When the expedition returned to New York, Wilson arranged a grand exposition for Kong to promote his company. He imprisoned Kong in a giant metal cage, and placed a giant crown on his head. When Kong was mobbed by hordes of media reporters taking pictures, he became enraged and tore through the metal bars restraining him. Wilson tried to run away but was stepped on and killed by Kong. Kong rampaged through the city, destroying cars, stomping on fleeing citizens, and even destroying a train. Prescott and Dwan escaped over the Queensboro Bridge, expecting that Kong would not be able to swim across the East River. However, Kong merely waded across the river in pursuit of Dwan. Kong found Dwan in an abandoned bar and carried her off. Kong noticed the World Trade Center in the distance, and it reminded him of his lair back on his island. Kong climbed the South Tower with Dwan, while the military pursued him. When Kong reached the top of the tower, he was attacked by a group of soldiers wielding flamethrowers. Kong jumped across the two towers and landed on the North Tower. Out of options, the military sent helicopters armed with machine guns to take Kong down. Kong set Dwan down and swatted at the helicopters, but was mercilessly blasted by machine gun bullets, causing him to bleed profusely. After destroying two choppers, Kong succumbed to his injuries and fell from the tower, plummeting onto the World Trade Center plaza. As crowds of reporters and spectators gathered around Kong, Dwan approached him and looked at him tearfully just as his heart stopped beating.

King Kong Lives

King Kong in King Kong Lives

After being shot off of the World Trade Center in 1976, King Kong was not actually killed, but placed into a coma. Kong was taken to the Atlantic Institute and kept alive but comatose for a decade. Dr. Amy Franklin, the surgeon in charge of Kong, found a way to fully revive Kong by giving him an artificial heart. However, Kong had lost so much blood that he required a blood transfusion for the procedure to work. Thankfully, a female member of Kong's species dubbed "Lady Kong" was discovered in Borneo by Hank Mitchell and brought back to the Atlantic Institute to provide blood for Kong. The transplant was a success, and Kong was revived. However, Kong and Lady Kong mated while in captivity at the Institute, and escaped together. The United States army relentlessly pursued both apes, and tracked them down in the wilderness. Kong fell from a cliff and presumably died in the resulting battle, and Lady Kong was captured and taken to a military base. At the base, it was discovered that Lady Kong was pregnant with Kong's child. Meanwhile, Kong survived the fall and rampaged through the countryside in search of Lady Kong, although his artificial heart was slowly failing. As Lady Kong went into labor, King Kong arrived near the military base and was attacked by the military. Kong was gruesomely wounded in the battle, but managed to destroy the military's forces and kill the insane army colonel who tried to kill him and his mate. Kong entered the base and collapsed in front of Lady Kong, who had just given birth to their son, Baby Kong. Gravely injured and with his heart about to shut down, Kong smiled as he looked at his newborn child before finally dying. Following Kong's death, Lady Kong and Baby Kong were transported back to Borneo to live in peace together.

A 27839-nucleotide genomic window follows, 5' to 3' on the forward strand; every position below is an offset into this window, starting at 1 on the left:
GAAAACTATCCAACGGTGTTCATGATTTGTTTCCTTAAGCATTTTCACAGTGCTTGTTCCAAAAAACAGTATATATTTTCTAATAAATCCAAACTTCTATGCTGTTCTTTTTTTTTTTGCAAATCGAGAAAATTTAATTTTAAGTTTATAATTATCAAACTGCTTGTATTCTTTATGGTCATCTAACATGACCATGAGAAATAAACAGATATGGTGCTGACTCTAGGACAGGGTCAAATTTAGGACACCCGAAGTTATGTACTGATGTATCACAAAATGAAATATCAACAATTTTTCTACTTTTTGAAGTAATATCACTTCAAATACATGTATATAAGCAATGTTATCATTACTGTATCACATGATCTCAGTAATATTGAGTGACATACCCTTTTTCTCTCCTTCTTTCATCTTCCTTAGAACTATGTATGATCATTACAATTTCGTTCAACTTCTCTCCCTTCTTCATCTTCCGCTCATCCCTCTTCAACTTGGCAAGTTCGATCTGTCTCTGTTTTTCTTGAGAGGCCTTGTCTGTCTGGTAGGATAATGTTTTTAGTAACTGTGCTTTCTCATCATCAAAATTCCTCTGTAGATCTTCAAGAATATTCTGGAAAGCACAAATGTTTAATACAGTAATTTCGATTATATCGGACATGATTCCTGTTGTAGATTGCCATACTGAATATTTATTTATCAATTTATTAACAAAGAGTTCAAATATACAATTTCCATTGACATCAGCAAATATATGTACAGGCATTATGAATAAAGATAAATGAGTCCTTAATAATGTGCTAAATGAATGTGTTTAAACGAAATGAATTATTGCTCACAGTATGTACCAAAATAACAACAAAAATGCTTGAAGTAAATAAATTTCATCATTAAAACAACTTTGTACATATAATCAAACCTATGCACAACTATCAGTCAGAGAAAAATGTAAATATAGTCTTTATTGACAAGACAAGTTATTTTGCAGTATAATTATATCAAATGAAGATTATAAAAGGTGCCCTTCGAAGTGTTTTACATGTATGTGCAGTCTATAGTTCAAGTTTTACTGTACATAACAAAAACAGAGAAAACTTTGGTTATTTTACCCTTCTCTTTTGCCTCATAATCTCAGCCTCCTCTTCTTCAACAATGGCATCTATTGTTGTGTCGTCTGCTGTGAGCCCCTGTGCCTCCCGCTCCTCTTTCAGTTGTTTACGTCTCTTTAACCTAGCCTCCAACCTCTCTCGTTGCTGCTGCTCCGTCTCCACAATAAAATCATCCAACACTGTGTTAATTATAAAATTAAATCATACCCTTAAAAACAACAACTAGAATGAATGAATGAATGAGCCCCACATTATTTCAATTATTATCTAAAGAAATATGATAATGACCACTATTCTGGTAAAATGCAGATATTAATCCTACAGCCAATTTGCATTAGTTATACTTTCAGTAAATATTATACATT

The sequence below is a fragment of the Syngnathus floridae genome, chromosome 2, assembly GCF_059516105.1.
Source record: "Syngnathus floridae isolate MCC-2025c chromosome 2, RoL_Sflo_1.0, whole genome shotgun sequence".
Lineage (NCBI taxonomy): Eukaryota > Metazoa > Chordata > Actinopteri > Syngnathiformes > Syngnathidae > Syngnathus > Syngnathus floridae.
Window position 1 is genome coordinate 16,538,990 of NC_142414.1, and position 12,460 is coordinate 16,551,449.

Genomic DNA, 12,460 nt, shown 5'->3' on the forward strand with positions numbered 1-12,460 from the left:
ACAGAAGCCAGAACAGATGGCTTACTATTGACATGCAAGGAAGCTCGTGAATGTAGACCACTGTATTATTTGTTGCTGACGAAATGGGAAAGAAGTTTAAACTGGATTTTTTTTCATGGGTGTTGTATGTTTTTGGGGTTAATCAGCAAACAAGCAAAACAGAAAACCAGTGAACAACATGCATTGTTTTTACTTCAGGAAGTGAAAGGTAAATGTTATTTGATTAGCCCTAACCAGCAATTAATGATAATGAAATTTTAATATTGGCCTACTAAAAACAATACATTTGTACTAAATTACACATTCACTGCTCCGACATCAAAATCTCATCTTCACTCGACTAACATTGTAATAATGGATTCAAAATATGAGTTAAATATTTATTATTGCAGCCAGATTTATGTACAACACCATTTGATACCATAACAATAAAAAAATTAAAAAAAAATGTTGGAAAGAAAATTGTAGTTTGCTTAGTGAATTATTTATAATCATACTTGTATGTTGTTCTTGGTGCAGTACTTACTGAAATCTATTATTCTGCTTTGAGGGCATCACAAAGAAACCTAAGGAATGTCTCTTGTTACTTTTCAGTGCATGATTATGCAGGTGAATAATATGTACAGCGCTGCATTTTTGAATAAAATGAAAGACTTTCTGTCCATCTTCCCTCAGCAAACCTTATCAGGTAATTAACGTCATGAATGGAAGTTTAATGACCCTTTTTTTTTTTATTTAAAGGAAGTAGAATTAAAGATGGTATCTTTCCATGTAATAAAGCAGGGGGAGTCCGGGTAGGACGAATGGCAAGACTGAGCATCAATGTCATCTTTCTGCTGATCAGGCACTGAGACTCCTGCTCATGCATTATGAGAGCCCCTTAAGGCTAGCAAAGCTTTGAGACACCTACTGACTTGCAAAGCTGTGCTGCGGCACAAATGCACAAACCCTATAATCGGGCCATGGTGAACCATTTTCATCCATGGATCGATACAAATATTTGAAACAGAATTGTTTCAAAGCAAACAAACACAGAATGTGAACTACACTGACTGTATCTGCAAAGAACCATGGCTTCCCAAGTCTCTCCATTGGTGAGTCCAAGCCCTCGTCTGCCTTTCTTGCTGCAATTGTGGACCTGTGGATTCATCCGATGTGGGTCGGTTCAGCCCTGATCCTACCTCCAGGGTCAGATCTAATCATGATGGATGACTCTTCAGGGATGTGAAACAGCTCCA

Abilities

Physical strength

Kong is extremely strong, picking up and throwing the log the Petrox Explorer crew is trying to cross into a chasm with ease. He is able to smash through the fortified wall of the native village on Skull Island with his raw strength alone. During his battle with the giant boa, Kong withstands the brutal constriction of the snake's body and literally rips the serpent's jaws apart in rage as he sees Jack Prescott escaping with Dwan. When in New York City, Kong breaks through the supposedly unbreakable restraints holding him and escapes. He causes significant damage to the city through his sheer size, even derailing an elevated train in his search for Dwan. During his last stand atop the World Trade Center, Kong grabs a metal object from the roof of the North Tower and throws it at the soldiers firing at him from the South Tower with tremendous accuracy. He also smashes a UH-1 Iroquois out of the sky with both fists during this rooftop battle. In King Kong Lives, Kong shows that he can lift and tear apart full-sized Army tanks with his brute strength.

Agility

In addition to possessing formidable strength, Kong is surprisingly agile for a creature of his size. He is able to scale the mountainous terrain of his island with ease, making his home in a high mountaintop lair. After recapturing Dwan in New York City, Kong climbs the South Tower of the World Trade Center after recognizing the structural similarity between the skyscrapers and his mountain lair. When confronted by flamethrower-wielding soldiers on the roof, Kong makes an astounding jump over to the top of the North Tower. Even while riddled with machine gun fire, Kong is still able to reach and smash one of the helicopters attacking him out of the sky.